When Barbara Wales last had to read homework in class, Harry S. Truman was president, the minimum wage was 45 cents and "Rudolph the Red-Nosed Reindeer" hit the record charts.

But there she was last week, half a century later, proudly reciting a clerihew she wrote for her English class, as a dozen other 70-something students from Northern Virginia listened intently:

Edmund Clerihew Bentley

Liked English words, evidently

Although under six feet of Earth he lies

He is the reason for this exercise.

"That's a good one. I may post it," said Dorothy K. Roberts, the 75-year-old instructor, as Wales's clerihew -- a humorous, quasi-biographical poem in four lines -- also drew approving nods from her fellow students.

Wales, 71, is a student at the Learning in Retirement Institute, a unique program that allows seniors to explore academic terrain as diverse as Bioethics, World Religion and Virginia Politics. Subjects such as French Cuisine, Tai Chi and Singing for Fun also are offered.

But until earlier this year, Wales, like many living in the farther reaches of the region, had difficulty getting to class. As a Herndon resident, driving 30 minutes to the institute in Fairfax City seemed too daunting.

In January, however, program directors began offering classes at Lake Anne in Reston, bringing the popular courses closer to Wales and others in the Reston-Herndon area.

Since the program, which is affiliated with George Mason University, began in 1991, enrollment has grown from about 100 students to more than 500. This fall, program officials believe enrollment will top 600 students. The institute is open to all Northern Virginia residents, and organizers say many Manassas residents are enrolled.

About 100 students took the classes offered in Reston, which were held at the Washington Plaza Baptist Church. About a quarter of the institute's 60 spring courses were taught at the Reston facility. The rest are taught at the Tallwood building on Roberts Road, adjacent to George Mason University.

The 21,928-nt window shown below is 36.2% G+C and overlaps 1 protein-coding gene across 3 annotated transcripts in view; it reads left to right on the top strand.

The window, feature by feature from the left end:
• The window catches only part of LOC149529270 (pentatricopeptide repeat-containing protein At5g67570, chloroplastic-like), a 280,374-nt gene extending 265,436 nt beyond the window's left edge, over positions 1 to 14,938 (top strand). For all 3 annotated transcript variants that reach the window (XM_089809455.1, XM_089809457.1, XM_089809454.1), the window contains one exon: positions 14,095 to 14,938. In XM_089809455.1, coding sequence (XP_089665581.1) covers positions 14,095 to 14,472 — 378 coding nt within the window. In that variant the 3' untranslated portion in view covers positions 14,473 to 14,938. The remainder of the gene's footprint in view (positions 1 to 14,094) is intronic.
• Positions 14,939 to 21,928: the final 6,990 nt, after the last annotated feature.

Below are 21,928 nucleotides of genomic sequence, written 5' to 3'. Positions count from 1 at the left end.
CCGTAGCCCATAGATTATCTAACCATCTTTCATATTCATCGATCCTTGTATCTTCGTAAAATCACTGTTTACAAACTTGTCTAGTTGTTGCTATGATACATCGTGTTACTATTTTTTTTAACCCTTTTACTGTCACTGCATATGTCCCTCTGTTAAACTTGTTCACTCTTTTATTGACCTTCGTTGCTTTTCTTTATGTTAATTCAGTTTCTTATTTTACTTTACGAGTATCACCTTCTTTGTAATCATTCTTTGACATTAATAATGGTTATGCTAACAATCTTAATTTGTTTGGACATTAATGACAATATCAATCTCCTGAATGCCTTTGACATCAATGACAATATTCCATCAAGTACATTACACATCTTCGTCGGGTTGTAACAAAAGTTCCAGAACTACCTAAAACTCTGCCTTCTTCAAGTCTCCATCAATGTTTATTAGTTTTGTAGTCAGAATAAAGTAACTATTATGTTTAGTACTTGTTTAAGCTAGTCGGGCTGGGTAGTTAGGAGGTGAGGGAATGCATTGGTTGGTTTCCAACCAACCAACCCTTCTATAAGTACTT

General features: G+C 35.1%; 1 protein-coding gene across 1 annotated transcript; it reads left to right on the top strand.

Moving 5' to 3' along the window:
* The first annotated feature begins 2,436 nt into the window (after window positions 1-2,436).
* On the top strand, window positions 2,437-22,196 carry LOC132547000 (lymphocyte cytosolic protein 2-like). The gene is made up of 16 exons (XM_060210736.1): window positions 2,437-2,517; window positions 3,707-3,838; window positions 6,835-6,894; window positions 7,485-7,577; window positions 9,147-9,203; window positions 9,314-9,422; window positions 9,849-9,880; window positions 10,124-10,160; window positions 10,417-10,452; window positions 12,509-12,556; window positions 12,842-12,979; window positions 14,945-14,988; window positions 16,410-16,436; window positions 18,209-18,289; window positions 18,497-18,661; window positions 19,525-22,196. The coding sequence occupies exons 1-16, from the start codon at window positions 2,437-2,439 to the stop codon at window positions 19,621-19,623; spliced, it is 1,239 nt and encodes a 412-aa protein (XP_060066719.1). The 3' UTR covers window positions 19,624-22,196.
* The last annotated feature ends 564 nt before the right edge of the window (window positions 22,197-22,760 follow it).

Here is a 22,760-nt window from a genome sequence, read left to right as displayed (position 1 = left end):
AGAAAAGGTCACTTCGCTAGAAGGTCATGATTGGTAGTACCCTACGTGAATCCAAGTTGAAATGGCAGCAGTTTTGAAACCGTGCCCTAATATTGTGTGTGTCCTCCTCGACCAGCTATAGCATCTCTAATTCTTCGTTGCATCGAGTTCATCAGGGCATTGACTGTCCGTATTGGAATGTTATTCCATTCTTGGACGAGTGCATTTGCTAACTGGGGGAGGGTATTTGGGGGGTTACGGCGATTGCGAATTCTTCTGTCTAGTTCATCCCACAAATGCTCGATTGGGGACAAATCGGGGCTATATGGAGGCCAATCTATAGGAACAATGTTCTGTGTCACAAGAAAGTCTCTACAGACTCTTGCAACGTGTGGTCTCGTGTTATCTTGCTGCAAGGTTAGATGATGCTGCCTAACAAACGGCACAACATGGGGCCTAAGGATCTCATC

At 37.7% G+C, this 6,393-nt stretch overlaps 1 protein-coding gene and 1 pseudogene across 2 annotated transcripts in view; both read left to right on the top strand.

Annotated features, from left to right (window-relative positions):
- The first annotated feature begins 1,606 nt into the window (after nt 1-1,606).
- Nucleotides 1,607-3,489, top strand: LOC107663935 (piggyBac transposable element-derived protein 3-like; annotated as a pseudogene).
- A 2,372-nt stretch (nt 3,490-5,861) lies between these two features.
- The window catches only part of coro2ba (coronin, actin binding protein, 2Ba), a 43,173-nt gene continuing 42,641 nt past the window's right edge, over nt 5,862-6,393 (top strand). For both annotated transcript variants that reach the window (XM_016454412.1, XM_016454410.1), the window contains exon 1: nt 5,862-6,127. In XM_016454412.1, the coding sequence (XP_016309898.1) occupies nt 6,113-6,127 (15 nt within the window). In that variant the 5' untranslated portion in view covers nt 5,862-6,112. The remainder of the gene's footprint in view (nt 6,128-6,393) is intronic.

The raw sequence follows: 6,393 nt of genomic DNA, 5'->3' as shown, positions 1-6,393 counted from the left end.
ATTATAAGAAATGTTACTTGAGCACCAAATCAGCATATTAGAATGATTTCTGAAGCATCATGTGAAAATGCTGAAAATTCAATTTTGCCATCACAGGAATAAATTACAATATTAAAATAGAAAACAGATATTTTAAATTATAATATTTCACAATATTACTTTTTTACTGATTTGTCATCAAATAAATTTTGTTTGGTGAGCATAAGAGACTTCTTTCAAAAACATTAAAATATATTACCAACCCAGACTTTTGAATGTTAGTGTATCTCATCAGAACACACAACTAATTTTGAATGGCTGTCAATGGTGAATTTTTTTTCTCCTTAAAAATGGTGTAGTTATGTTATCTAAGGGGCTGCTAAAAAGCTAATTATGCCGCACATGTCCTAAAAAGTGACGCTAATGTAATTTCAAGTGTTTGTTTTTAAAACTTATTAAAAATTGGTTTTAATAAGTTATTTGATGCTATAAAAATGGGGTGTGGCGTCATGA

"More people are retiring early and are interested in remaining intellectually active," said Carol Ferrara, the institute's program coordinator. "There is a big need for these kinds of programs."

At the institute there are no grades, but the college-level courses allow seniors to continue their education and pursue their passions and interests. Often the seniors take subjects that are far different from their varied professional backgrounds.

"It's for fun and intellectual curiosity," said Wales, a retired computer programmer, who also took a course on the history of Carthage and Rome with her 73-year-old husband, Charles, a former chemist. "We're always looking for something new to learn and they have a nice variety of things."

Students pay a $200 annual membership fee that entitles them to enroll in as many classes as they can during the year and to participate in other social and educational seminars and events. A class typically last four weeks and meets once a week for 1 1/2 hours.

About a third of the volunteer instructors are professors at George Mason University. The rest are either seniors with teaching experience or experts in a subject, such as Bud Spillane, the former Fairfax County school superintendent who teaches a course on the county's school system.

Roberts, the instructor for English: A Way With Words, was a high school math teacher who also had a passion for literature and the English language. After retiring 10 years ago, she began teaching English classes to seniors in Wilmington, Del., before moving to Leesburg last year.

"It's more fun" to teach seniors, Roberts said. "Unlike kids, they're here because they want to be here. They don't have to do the homework but they do it because they like it."

But teaching her peers also presents unusual challenges, she added. Sometimes the students know more about the subject than the teachers and they aren't shy about sharing their knowledge.

Hoping to stump her students, Roberts asked her class recently whether they knew what "potpourri" really meant. A student quickly provided the right answer. "It's a rotten pot," Elaine Schwartz said.

Undeterred, Roberts then asked the students if they knew the history behind the phrase "drag queen." No response.

"I'm glad I've given you words you don't all know already," Roberts said, explaining that during the original performances of Shakespeare's plays, boys dressed as women and often dragged their dresses across the stage.

The institute's fall session begins Sept. 27. For more information, call 703-503-3384.